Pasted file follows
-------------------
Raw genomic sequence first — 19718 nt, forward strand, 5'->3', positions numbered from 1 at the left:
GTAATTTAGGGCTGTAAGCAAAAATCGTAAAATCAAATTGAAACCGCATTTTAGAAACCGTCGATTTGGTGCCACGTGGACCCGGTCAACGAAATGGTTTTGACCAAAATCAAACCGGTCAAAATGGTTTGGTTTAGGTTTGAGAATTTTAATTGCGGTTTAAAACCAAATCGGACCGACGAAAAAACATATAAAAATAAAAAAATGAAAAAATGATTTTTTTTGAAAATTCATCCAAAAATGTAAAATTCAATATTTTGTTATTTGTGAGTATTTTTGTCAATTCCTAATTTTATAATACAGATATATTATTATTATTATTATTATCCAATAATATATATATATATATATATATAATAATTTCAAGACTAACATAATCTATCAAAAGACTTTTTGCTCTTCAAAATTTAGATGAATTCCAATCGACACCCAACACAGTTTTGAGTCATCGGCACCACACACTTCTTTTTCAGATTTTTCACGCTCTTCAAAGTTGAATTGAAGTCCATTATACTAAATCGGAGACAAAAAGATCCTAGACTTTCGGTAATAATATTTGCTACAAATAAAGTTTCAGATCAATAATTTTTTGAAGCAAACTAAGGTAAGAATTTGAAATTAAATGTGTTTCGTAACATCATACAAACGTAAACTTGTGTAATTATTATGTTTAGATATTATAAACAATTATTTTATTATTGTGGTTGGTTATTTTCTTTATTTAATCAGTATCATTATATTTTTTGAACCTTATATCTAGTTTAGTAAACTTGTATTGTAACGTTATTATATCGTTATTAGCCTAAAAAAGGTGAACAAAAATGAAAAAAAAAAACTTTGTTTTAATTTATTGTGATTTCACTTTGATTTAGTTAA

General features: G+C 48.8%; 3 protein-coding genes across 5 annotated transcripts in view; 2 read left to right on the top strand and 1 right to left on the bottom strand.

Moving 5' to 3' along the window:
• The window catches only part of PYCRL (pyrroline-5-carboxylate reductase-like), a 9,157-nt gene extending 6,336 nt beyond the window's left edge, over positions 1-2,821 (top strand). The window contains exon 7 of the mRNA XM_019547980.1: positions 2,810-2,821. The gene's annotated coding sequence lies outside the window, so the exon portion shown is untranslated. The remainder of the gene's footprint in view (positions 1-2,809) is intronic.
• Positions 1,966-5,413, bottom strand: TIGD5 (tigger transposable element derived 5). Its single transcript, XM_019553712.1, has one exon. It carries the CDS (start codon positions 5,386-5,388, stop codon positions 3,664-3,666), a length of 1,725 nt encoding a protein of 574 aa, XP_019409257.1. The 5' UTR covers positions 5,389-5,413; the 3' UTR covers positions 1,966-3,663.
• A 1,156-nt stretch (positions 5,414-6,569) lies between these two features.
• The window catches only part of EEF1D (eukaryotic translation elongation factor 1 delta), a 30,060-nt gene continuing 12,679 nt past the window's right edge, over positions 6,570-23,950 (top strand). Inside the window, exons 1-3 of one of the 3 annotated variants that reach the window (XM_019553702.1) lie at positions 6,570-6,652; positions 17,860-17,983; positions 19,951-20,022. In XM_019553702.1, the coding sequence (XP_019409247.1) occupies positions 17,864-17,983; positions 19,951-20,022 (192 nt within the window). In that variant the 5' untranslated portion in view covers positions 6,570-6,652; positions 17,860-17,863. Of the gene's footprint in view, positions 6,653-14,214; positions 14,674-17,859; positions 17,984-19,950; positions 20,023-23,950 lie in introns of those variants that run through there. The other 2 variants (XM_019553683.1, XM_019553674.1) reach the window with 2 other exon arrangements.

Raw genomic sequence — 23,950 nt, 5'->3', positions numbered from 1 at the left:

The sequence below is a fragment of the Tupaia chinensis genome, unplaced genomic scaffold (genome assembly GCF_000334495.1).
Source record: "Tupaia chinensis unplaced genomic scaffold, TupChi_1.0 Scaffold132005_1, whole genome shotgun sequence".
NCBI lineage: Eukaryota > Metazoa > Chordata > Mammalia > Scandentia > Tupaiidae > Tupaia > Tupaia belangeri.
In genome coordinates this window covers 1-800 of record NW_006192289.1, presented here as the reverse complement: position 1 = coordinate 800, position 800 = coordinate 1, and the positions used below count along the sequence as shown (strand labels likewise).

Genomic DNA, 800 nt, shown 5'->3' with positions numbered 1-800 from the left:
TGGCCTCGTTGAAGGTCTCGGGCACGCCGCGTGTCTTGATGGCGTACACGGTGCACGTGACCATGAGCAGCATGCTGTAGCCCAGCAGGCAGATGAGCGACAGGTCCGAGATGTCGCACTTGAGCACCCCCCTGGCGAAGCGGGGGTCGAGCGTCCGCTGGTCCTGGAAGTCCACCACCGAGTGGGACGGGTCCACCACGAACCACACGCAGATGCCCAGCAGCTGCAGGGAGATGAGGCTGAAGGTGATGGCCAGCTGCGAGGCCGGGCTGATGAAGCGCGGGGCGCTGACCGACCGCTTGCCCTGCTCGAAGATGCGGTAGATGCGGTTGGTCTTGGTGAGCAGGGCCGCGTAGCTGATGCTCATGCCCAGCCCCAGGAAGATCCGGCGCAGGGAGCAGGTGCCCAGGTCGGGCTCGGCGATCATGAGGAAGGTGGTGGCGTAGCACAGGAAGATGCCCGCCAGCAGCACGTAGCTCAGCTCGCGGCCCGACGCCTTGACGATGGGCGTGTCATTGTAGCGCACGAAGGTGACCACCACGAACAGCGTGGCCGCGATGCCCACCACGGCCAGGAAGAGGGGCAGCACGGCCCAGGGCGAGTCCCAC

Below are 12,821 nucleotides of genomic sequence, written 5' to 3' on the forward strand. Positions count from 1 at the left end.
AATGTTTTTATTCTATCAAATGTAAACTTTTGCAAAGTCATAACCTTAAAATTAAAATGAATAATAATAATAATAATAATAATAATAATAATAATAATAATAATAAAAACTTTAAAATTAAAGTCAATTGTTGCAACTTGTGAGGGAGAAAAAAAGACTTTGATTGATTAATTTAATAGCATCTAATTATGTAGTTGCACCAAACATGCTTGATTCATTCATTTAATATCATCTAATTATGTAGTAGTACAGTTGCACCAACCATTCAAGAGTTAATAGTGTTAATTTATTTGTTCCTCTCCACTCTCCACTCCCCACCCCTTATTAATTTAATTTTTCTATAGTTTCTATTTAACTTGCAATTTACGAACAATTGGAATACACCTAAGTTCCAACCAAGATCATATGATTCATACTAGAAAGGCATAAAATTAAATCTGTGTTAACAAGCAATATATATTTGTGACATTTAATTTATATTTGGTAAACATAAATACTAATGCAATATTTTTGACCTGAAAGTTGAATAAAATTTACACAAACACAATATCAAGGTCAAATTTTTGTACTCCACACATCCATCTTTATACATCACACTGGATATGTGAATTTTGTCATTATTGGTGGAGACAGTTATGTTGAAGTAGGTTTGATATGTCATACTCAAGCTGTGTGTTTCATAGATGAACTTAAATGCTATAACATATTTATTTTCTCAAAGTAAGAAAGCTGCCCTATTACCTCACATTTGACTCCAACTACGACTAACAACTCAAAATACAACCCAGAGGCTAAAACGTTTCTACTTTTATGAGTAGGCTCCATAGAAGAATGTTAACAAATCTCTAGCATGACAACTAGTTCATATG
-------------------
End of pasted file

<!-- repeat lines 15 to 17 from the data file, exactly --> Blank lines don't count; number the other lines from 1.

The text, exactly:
TGGCCTCGTTGAAGGTCTCGGGCACGCCGCGTGTCTTGATGGCGTACACGGTGCACGTGACCATGAGCAGCATGCTGTAGCCCAGCAGGCAGATGAGCGACAGGTCCGAGATGTCGCACTTGAGCACCCCCCTGGCGAAGCGGGGGTCGAGCGTCCGCTGGTCCTGGAAGTCCACCACCGAGTGGGACGGGTCCACCACGAACCACACGCAGATGCCCAGCAGCTGCAGGGAGATGAGGCTGAAGGTGATGGCCAGCTGCGAGGCCGGGCTGATGAAGCGCGGGGCGCTGACCGACCGCTTGCCCTGCTCGAAGATGCGGTAGATGCGGTTGGTCTTGGTGAGCAGGGCCGCGTAGCTGATGCTCATGCCCAGCCCCAGGAAGATCCGGCGCAGGGAGCAGGTGCCCAGGTCGGGCTCGGCGATCATGAGGAAGGTGGTGGCGTAGCACAGGAAGATGCCCGCCAGCAGCACGTAGCTCAGCTCGCGGCCCGACGCCTTGACGATGGGCGTGTCATTGTAGCGCACGAAGGTGACCACCACGAACAGCGTGGCCGCGATGCCCACCACGGCCAGGAAGAGGGGCAGCACGGCCCAGGGCGAGTCCCAC

Below are 12,821 nucleotides of genomic sequence, written 5' to 3' on the forward strand. Positions count from 1 at the left end.
AATGTTTTTATTCTATCAAATGTAAACTTTTGCAAAGTCATAACCTTAAAATTAAAATGAATAATAATAATAATAATAATAATAATAATAATAATAATAATAATAAAAACTTTAAAATTAAAGTCAATTGTTGCAACTTGTGAGGGAGAAAAAAAGACTTTGATTGATTAATTTAATAGCATCTAATTATGTAGTTGCACCAAACATGCTTGATTCATTCATTTAATATCATCTAATTATGTAGTAGTACAGTTGCACCAACCATTCAAGAGTTAATAGTGTTAATTTATTTGTTCCTCTCCACTCTCCACTCCCCACCCCTTATTAATTTAATTTTTCTATAGTTTCTATTTAACTTGCAATTTACGAACAATTGGAATACACCTAAGTTCCAACCAAGATCATATGATTCATACTAGAAAGGCATAAAATTAAATCTGTGTTAACAAGCAATATATATTTGTGACATTTAATTTATATTTGGTAAACATAAATACTAATGCAATATTTTTGACCTGAAAGTTGAATAAAATTTACACAAACACAATATCAAGGTCAAATTTTTGTACTCCACACATCCATCTTTATACATCACACTGGATATGTGAATTTTGTCATTATTGGTGGAGACAGTTATGTTGAAGTAGGTTTGATATGTCATACTCAAGCTGTGTGTTTCATAGATGAACTTAAATGCTATAACATATTTATTTTCTCAAAGTAAGAAAGCTGCCCTATTACCTCACATTTGACTCCAACTACGACTAACAACTCAAAATACAACCCAGAGGCTAAAACGTTTCTACTTTTATGAGTAGGCTCCATAGAAGAATGTTAACAAATCTCTAGCATGACAACTAGTTCATATG